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E-cigarette use among U.S. youth has skyrocketed in recent years, resulting in what the U.S. Surgeon General and other public health authorities have called a youth e-cigarette “epidemic.”

From 2017 to 2019, current e-cigarette use more than doubled among high school students (from 11.7% to 27.5%) and tripled among middle school students (from 3.3% to 10.5%), according to the 2019 National Youth Tobacco Survey. Altogether, more than 5.3 million kids now use e-cigarettes – an increase of over 3 million in just two years.

Flavored products, especially Juul, have fueled this epidemic – nearly all (97%) of current youth e-cigarette users use flavored products and 70% use e-cigarettes “because they come in flavors I like.” E-cigarettes are sold in over 15,000 flavors, from mint and menthol to gummy bear and cotton candy.

Thousands of Flavored Products Still on the Market

To address this crisis, the Trump Administration announced in September 2019 that it planned to clear the market of flavored e-cigarettes. However, the final policy the Administration issued in January 2020 left thousands of flavored e-cigarette products on the market in over 100,000 locations across the country – including in convenience stores, gas stations and vape shops.


The Administration’s policy prohibited most flavors in one type of e-cigarette – cartridge- or pod-based products like Juul. But it contains gaping loopholes that allow e-cigarette makers to continue luring and addicting kids with other flavored products. Flavored e-cigarettes that remain widely available under the Administration’s plan include:

  • Disposable e-cigarettes that are sold in a variety of kid-friendly flavors, colorfully packaged, cheap, easy to use and hide, and deliver massive doses of nicotine (as much or more than a whole pack of cigarettes).
  • Nicotine e-liquids sold in over 15,000 flavors.
  • Refillable devices like Smok and Suorin, the most popular brands among high school students after Juul.
  • Menthol varieties of Juul and other pod-based e-cigarettes.

To protect kids, the Campaign for Tobacco-Free Kids and other public health advocates are urging policy makers at all levels to prohibit the sale of all flavored tobacco products, including flavored e-cigarettes. A growing number of states and cities – including Massachusetts, New Jersey, New York City and San Francisco – have taken action. Congress is currently considering federal legislation, the Reversing the Youth Tobacco Epidemic Act, that would prohibit the sale of all flavored tobacco products.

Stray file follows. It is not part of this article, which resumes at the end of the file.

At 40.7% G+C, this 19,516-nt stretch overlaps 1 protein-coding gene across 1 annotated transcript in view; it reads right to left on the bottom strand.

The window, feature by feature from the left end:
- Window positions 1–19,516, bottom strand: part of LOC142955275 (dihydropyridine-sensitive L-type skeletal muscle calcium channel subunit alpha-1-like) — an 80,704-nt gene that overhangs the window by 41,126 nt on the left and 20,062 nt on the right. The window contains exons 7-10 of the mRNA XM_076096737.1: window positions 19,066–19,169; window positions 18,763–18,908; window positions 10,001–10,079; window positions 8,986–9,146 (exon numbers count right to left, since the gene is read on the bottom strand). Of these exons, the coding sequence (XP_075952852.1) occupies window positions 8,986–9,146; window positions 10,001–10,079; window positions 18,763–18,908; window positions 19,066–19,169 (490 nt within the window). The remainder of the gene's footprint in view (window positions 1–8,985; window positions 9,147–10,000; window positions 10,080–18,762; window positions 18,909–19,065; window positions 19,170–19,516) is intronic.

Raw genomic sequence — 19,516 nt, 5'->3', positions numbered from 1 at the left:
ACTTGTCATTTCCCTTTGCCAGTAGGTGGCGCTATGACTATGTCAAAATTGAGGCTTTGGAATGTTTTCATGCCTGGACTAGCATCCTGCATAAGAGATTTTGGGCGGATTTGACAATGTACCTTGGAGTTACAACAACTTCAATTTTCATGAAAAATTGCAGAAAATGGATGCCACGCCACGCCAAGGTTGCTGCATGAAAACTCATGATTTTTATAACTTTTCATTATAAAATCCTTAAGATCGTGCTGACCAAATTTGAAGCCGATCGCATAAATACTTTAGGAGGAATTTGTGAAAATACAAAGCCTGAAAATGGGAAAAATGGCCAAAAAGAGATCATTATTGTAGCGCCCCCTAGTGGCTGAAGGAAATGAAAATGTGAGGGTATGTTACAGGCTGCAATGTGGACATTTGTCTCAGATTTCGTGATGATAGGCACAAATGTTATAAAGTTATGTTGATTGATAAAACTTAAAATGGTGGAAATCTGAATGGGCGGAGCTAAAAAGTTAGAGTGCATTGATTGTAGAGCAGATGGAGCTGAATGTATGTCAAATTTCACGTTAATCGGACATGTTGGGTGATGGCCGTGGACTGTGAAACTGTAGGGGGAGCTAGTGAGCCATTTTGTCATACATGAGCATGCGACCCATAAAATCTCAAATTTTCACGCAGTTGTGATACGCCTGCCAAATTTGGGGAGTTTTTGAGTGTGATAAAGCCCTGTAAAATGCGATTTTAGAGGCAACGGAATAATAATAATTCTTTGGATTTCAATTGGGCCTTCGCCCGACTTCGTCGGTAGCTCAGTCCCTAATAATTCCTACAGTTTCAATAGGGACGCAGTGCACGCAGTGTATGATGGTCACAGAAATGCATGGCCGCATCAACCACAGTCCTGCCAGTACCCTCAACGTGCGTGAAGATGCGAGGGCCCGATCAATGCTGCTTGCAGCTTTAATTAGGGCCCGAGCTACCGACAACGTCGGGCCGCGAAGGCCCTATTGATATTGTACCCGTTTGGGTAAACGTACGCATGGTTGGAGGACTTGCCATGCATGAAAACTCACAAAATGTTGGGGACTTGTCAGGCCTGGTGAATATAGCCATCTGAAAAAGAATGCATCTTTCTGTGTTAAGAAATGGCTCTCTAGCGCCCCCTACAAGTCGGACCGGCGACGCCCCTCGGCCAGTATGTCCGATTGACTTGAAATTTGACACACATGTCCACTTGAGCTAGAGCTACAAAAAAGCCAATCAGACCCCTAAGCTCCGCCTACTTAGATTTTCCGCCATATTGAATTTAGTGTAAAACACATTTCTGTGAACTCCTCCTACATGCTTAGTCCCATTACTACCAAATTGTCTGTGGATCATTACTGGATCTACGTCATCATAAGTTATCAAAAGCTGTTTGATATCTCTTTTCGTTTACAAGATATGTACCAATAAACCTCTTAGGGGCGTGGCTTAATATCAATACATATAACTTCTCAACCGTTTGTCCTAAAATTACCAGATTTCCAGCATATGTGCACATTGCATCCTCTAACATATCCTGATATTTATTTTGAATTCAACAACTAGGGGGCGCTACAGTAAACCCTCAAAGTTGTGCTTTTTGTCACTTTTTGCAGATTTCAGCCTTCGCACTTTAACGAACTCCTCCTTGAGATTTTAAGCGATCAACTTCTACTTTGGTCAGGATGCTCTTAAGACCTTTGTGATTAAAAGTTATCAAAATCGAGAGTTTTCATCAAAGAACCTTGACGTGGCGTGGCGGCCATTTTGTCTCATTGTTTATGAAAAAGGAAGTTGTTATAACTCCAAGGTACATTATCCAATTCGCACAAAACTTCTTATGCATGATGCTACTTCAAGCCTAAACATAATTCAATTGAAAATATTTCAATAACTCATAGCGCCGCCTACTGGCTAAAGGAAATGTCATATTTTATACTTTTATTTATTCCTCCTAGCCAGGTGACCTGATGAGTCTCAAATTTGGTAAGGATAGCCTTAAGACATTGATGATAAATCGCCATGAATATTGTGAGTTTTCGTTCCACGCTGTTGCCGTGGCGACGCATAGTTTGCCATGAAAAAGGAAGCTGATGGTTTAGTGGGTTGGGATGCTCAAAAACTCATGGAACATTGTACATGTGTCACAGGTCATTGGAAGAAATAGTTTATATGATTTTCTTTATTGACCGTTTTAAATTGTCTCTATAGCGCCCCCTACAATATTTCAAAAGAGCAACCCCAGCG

Health Risks to Kids

E-cigarettes are addicting a new generation of kids and threaten to reverse decades of progress in reducing youth tobacco use. These products pose serious health risks to young people:

  • The U.S. Surgeon General has concluded that youth use of nicotine in any form, including e-cigarettes, is unsafe, causes addiction and can harm adolescent brain development, which impacts attention, memory and learning. The Surgeon General also found that using nicotine in adolescence can increase risk of future addiction to other drugs.
  • Because Juul and other e-cigarettes deliver massive doses of nicotine, they put kids at greater risk of addiction. Kids, parents, educators and pediatricians across the country are sharing devastating stories of kids suffering from nicotine addiction and withdrawal. In 2019, 1.6 million kids reported frequent use of e-cigarettes (on at least 20 days a month), which is a strong indication of addiction.
  • Studies have found that young people who use e-cigarettes are more likely to become smokers, and many are low-risk youth who would not have otherwise smoked cigarettes.

Last updated Feb. 24, 2020